While science is the prevailing subject, the poets get a look-in too: Bill Manhire writes of a leopard seal playing with its penguin dinner; Ashleigh Young imagines the inner life of krill. Looking at scientific events through the eyes of an artist might seem at odds with the whole idea of science, and yet there is more than one way of observing the natural world; the poetry collected here skillfully captures the immensity and wonder of Antarctica.

    There is so much to discover in this beautifully compiled book. Some stories will appeal more to others, but with not a scientific bone in my body, I found myself enthralled by even the most jargon-heavy passages. It seems that Antarctica has that kind of effect on people.


  • Ocean Notorious


    Author: Matt Vance

    Publisher: Awa Press


    Matt Vance, like many brave souls before him, felt the pull of the South well before he glimpsed his first iceberg. When he took a job as a lecturer and Zodiac driver on a ship shuttling adventurous travellers down into the depths of the Southern Ocean, it was the beginning of a lifelong passion for conservation and education concerning the bountiful waters, lands, and species of the South.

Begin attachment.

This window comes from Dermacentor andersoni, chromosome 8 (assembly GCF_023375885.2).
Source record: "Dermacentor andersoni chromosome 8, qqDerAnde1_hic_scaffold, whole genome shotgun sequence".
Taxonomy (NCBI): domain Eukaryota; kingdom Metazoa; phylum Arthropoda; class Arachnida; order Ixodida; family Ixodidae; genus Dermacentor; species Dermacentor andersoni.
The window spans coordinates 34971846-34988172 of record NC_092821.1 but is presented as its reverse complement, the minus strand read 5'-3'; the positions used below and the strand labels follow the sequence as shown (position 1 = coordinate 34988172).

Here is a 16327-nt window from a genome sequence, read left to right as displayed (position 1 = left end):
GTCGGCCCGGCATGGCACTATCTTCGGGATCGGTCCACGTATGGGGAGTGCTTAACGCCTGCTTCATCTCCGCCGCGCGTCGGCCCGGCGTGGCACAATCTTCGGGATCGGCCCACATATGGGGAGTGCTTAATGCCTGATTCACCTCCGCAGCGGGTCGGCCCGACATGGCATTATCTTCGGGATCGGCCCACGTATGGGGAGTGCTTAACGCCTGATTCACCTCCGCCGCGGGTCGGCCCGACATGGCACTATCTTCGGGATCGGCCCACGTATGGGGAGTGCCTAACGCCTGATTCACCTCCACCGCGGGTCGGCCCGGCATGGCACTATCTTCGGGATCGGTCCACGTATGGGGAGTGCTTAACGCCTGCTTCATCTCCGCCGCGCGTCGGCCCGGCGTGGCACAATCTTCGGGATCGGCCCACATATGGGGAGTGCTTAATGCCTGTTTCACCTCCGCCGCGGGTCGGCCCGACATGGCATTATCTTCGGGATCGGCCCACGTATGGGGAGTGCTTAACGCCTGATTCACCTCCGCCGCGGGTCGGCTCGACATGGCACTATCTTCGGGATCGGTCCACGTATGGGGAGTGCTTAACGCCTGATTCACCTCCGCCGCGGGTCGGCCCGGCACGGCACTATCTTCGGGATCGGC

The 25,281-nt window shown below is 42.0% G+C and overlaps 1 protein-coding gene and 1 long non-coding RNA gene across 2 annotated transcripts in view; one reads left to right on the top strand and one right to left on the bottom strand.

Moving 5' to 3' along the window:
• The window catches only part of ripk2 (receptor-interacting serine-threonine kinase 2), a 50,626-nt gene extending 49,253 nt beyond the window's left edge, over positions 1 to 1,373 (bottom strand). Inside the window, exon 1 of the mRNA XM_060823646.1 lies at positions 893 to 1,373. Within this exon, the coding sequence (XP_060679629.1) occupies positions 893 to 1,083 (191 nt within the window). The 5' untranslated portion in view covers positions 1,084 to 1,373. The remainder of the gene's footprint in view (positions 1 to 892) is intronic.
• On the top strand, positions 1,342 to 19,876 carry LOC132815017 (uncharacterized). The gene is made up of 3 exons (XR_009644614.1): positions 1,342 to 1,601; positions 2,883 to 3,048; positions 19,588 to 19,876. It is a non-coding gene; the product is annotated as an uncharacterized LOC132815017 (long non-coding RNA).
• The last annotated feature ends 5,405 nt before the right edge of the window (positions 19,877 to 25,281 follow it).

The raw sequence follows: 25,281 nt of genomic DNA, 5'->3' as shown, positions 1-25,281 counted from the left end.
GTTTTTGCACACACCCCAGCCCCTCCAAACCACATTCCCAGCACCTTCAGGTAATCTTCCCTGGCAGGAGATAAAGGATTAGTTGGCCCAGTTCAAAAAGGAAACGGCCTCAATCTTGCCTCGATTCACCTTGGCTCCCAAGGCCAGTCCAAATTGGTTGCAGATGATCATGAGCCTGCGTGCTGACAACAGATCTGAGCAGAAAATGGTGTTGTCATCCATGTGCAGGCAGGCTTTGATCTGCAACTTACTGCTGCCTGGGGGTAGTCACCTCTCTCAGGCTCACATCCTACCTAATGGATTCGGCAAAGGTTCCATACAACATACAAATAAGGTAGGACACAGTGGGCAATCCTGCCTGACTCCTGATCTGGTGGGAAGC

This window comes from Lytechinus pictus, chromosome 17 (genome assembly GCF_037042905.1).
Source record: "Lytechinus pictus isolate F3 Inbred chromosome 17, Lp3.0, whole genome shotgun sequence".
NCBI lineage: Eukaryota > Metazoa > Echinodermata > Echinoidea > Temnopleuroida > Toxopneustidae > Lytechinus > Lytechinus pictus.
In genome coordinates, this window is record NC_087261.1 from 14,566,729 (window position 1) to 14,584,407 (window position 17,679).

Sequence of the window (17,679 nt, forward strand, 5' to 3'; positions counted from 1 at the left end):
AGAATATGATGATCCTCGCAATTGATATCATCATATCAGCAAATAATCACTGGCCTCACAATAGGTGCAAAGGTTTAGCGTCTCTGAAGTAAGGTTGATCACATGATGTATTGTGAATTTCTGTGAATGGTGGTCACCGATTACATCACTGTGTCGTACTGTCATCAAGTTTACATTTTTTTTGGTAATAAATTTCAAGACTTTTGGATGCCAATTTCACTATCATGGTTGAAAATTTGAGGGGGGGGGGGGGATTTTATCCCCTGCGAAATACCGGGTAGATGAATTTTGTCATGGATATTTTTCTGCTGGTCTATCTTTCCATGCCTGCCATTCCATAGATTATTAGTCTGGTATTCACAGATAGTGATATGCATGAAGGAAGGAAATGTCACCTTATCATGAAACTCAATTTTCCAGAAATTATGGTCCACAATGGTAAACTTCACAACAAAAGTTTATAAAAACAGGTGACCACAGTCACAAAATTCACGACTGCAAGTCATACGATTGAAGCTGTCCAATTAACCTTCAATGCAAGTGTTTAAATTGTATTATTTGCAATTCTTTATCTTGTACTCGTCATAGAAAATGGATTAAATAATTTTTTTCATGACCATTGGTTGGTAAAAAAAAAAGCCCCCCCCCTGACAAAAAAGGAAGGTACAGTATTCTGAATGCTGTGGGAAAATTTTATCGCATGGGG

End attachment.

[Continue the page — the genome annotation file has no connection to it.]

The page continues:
Ocean Notorious contains stories of Vance’s encounters with the South, as well as of those who went before him: Scott, Shackleton, and Amundsen racing to reach the South Pole and making extraordinary discoveries along the way; the New Zealanders who kept watch for enemy ships from the Auckland and Campbell Islands during the Second World War; Gerry Clark, a “fearless sailor” whose passion for seabirds lead him into oceanic turbulence time and again. Divided into three sections—“Islands”, “Ocean”, “Ice”—Vance has given us a look at the different aspects of human and animal endeavour in one of the toughest climes on Earth.